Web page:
Five women in STEM will each be awarded grants by the beauty leader to advance important postdoctoral research.
L’Oréal USA Announces 2020 For Women In Science Fellows. The 2020 Fellows are conducting crucial scientific research, including the study of Covid-19.
L’Oréal USA announced the recipients of its 2020 For Women in Science (FWIS) Fellowship. The annual program awards five female postdoctoral scientists grants of $60,000 each to advance their research. Now in its 17th year, the For Women in Science program has recognized 85 postdoctoral female scientists and contributed over $4 million to the advancement of critical research in fields as diverse as neurobiology, metabolic diseases, physics and material science, integrative biology, and biomedical engineering.
The world needs science and science needs women, because women in science have the power to change the world.
The program provides funding and support during a critical time in female scientists’ careers. Although the number of women in science is increasing, there remains a “leaky pipeline,” with significant career drop-off happening during the years between postdoc and tenure track. In addition to grant funding, FWIS Fellows receive mentorship, media training, career coaching and recognition.
“L’Oréal USA’s2020 For Women in Science Fellows represent a depth of expertise across the scientific spectrum, and we are inspired by the world-changing work they are doing,” said Danielle Azoulay, Vice President of Corporate Social Responsibility & Sustainability, L’Oréal USA. “At a time in which we are constantly reminded of the importance of science, it is all the more critical to be supporting the representation of women in STEM.”
“The L’Oréal USA For Women in Science fellowship has been incredible in supporting my transition to independence in my work, which is focused on brain cancer, its treatment, and increasing the survival rate. It has given me the confidence to take professional risks and supported the jumpstart of my new lab, which is opening early next year,” said Aparna Bhaduri, Postdoctoral Scholar at the University of California, San Francisco’s Department of Neurology, and 2019 FWIS Fellow. “It is my hope that the 2020 For Women in Science fellows will help guide each other and serve as leaders and role models in their fields until female scientists are so prevalent that we equalize opportunity at all levels of achievement.”
The L’Oréal USA For Women in Science program is the U.S. component of the L’Oréal-UNESCO For Women in Science International Awards, a global program created in 1998 that recognizes and rewards women scientists around the world. Through the international program and the nearly 50 national and regional programs—which includes the For Women in Science program—more than 3,400 female scientists from 116 countries have received fellowships to pursue promising research projects.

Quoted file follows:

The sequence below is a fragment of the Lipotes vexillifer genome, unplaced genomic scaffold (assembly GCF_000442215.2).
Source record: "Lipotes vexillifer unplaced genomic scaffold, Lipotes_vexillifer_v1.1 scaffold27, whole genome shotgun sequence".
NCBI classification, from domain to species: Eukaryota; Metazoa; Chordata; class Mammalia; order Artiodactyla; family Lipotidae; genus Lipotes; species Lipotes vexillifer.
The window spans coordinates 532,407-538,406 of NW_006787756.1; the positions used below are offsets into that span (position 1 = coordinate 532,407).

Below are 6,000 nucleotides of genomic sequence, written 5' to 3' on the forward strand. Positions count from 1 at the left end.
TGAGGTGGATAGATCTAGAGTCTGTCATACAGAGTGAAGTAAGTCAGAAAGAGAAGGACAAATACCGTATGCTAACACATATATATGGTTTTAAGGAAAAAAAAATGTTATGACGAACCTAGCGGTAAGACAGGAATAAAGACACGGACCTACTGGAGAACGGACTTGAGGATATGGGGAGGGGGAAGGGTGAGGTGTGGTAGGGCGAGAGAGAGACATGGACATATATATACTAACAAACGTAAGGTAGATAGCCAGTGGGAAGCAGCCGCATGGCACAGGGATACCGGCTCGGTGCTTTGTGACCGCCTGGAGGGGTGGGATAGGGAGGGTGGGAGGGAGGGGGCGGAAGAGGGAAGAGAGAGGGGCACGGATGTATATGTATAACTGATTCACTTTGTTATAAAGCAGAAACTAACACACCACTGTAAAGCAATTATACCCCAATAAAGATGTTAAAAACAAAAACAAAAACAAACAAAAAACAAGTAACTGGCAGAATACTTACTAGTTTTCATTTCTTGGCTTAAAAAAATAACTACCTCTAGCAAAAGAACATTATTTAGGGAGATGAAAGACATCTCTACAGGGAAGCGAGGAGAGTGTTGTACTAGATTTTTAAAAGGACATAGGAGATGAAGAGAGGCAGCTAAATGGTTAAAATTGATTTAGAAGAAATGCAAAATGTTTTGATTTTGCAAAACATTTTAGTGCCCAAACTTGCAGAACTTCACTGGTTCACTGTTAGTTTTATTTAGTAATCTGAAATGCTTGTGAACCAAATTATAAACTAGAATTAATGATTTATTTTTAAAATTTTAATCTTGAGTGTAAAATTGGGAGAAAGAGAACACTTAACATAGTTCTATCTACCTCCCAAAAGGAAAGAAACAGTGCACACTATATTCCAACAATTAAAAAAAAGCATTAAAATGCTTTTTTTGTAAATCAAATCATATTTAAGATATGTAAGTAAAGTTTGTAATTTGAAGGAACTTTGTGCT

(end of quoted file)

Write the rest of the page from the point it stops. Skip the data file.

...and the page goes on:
The 2020 For Women in Science fellowship candidates were evaluated based on their intellectual merit, research potential, scientific excellence and their commitment to supporting women and girls in science.
The 2020 For Women in Science fellows are being honored for their important research across a wide range of fields, from Integrative Biology to Material Science & Engineering:
- Cara Brook, whose research in Integrative Biology at the University of California-Berkeley, focuses on understanding wild bats to illuminate pathways involved in mammalian disease and aging. Currently, Cara’s emphasis is on the Coronavirus (Covid-19) and seeking development of therapeutics to combat these processes in the human population.
- Wendy Brown, whose research in Biomedical Engineering at the University of California – Irvine, focuses on growing cartilage from cells in anatomical shapes and sizes for surgical implantation. Her research seeks to help millions of people around the world with facial damage due to cancer, burns, congenital defects, or other physical trauma.
- Kayla Nguyen, whose research in the field of Physics and Material Science and Engineering at the University of Illinois Urbana-Champaign, is dedicated to taking pictures of the smallest building block in the universe—the atom —using a tool called the electron microscope. Taking increasingly detailed, higher resolution images of atoms promises to improve drug delivery systems, quicken computer processing, and make fuel cell cars more accessible, to name a few examples.
- Nancy Padilla-Coreano, whose research in Systems Neurobiology at The Salk Institute of Biological Studies – San Diego, explores how the brain encodes social dominance. Understanding how the healthy brain encodes social information, and how circuits control social behavior, can aid the development of potential therapies for social deficits.
- Silvania da Silva Teixeira, whose research in metabolic diseases at the University of Colorado, focuses on the treatment of late-stage Type 2 Diabetes (T2D) by stimulating insulin secretion with a daily pill instead of managing insulin levels with daily injections. The proposed research can positively affect the quality of life of millions of Americans.